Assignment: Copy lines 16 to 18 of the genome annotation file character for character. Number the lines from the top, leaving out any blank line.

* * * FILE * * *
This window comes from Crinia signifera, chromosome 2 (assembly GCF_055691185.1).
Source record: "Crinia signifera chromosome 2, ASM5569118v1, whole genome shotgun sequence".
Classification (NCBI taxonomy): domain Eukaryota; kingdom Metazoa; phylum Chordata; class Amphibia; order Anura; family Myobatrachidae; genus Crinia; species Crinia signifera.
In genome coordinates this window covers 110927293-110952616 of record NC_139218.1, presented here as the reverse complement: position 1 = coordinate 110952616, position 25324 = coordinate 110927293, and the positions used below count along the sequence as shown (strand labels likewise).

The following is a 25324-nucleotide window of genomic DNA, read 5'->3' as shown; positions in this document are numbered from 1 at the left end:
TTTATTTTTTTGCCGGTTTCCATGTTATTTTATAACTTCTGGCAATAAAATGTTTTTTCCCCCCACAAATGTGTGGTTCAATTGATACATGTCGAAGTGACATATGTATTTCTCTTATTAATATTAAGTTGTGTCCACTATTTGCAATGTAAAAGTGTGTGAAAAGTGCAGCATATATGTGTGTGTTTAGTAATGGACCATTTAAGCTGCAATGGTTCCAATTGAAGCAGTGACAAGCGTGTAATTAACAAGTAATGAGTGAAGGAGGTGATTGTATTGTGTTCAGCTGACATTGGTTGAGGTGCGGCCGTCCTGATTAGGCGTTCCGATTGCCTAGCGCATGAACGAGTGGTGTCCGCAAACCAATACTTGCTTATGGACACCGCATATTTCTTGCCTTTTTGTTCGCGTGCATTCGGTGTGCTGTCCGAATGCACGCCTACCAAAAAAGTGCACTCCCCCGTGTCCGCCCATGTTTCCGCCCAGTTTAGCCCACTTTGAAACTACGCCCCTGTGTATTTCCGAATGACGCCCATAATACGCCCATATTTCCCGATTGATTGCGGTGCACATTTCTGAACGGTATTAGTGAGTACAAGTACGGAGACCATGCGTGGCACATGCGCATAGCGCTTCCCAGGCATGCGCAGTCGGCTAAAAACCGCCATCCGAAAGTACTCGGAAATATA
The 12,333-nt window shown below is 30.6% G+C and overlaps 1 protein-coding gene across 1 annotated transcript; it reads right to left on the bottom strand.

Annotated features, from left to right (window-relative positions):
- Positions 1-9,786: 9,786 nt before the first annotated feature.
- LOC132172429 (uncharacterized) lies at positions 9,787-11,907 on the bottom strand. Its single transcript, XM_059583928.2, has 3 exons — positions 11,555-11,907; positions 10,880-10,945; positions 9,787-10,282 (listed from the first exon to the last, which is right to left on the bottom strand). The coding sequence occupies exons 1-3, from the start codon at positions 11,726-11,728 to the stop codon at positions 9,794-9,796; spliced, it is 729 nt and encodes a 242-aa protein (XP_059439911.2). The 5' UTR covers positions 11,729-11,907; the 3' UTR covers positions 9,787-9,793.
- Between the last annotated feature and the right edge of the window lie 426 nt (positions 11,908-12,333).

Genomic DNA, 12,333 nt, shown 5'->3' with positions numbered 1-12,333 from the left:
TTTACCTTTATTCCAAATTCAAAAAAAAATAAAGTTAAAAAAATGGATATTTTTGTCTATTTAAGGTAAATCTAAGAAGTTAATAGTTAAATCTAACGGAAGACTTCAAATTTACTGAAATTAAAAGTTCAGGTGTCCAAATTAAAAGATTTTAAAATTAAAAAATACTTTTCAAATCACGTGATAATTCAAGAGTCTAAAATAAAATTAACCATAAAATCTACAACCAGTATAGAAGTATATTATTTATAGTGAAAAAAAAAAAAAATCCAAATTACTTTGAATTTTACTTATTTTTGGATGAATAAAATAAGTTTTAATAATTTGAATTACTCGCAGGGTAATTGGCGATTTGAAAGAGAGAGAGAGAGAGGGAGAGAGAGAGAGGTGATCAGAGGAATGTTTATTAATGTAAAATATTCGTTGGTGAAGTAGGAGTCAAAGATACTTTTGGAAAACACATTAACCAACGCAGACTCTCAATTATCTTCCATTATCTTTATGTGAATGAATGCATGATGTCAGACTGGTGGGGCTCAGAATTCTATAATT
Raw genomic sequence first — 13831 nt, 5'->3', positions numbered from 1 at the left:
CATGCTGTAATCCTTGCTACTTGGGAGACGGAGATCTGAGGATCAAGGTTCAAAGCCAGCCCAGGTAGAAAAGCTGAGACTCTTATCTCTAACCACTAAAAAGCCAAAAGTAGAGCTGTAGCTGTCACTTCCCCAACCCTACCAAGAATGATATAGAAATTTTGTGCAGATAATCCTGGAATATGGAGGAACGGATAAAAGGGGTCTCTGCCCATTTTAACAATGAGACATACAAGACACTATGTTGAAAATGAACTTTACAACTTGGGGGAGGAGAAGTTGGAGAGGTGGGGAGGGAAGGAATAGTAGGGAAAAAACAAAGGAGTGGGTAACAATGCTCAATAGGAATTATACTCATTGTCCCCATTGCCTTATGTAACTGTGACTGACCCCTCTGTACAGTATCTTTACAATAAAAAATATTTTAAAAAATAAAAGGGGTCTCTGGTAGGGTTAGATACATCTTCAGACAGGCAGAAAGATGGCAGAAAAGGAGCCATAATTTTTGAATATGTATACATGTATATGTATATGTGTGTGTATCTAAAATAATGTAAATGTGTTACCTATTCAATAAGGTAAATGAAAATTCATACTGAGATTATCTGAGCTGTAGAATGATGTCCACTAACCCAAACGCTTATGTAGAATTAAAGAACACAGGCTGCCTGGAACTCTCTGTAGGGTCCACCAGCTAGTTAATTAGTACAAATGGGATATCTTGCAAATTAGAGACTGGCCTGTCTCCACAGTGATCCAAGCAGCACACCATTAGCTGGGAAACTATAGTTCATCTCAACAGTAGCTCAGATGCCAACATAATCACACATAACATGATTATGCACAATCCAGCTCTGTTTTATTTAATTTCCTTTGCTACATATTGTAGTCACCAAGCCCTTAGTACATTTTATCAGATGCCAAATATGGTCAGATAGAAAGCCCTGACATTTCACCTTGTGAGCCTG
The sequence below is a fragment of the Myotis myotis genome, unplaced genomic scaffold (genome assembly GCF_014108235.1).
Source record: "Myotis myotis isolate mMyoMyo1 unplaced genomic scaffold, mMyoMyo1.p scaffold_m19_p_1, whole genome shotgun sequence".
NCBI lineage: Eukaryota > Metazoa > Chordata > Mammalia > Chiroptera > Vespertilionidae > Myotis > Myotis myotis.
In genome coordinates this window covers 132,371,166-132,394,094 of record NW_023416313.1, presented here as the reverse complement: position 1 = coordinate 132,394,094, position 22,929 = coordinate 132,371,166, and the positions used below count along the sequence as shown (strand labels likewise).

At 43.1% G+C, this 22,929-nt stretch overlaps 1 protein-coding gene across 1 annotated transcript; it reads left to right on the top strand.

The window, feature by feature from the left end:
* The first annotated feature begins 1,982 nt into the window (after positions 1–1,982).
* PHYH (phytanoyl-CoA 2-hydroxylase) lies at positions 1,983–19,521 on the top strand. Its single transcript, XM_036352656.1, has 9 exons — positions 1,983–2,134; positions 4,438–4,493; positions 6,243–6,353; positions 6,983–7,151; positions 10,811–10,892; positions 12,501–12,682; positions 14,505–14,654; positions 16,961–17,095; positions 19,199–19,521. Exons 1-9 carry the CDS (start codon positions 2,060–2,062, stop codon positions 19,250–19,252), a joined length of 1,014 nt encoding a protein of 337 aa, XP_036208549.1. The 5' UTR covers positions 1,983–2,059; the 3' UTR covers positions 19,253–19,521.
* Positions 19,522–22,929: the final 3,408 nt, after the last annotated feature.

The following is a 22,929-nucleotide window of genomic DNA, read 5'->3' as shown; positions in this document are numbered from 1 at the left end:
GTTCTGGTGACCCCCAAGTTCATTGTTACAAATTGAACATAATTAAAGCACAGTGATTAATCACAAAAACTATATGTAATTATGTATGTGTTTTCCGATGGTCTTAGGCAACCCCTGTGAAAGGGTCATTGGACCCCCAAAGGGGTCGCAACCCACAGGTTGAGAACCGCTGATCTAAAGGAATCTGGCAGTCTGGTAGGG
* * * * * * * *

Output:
The sequence below is a fragment of the Myotis myotis genome, unplaced genomic scaffold (genome assembly GCF_014108235.1).
Source record: "Myotis myotis isolate mMyoMyo1 unplaced genomic scaffold, mMyoMyo1.p scaffold_m19_p_1, whole genome shotgun sequence".
NCBI lineage: Eukaryota > Metazoa > Chordata > Mammalia > Chiroptera > Vespertilionidae > Myotis > Myotis myotis.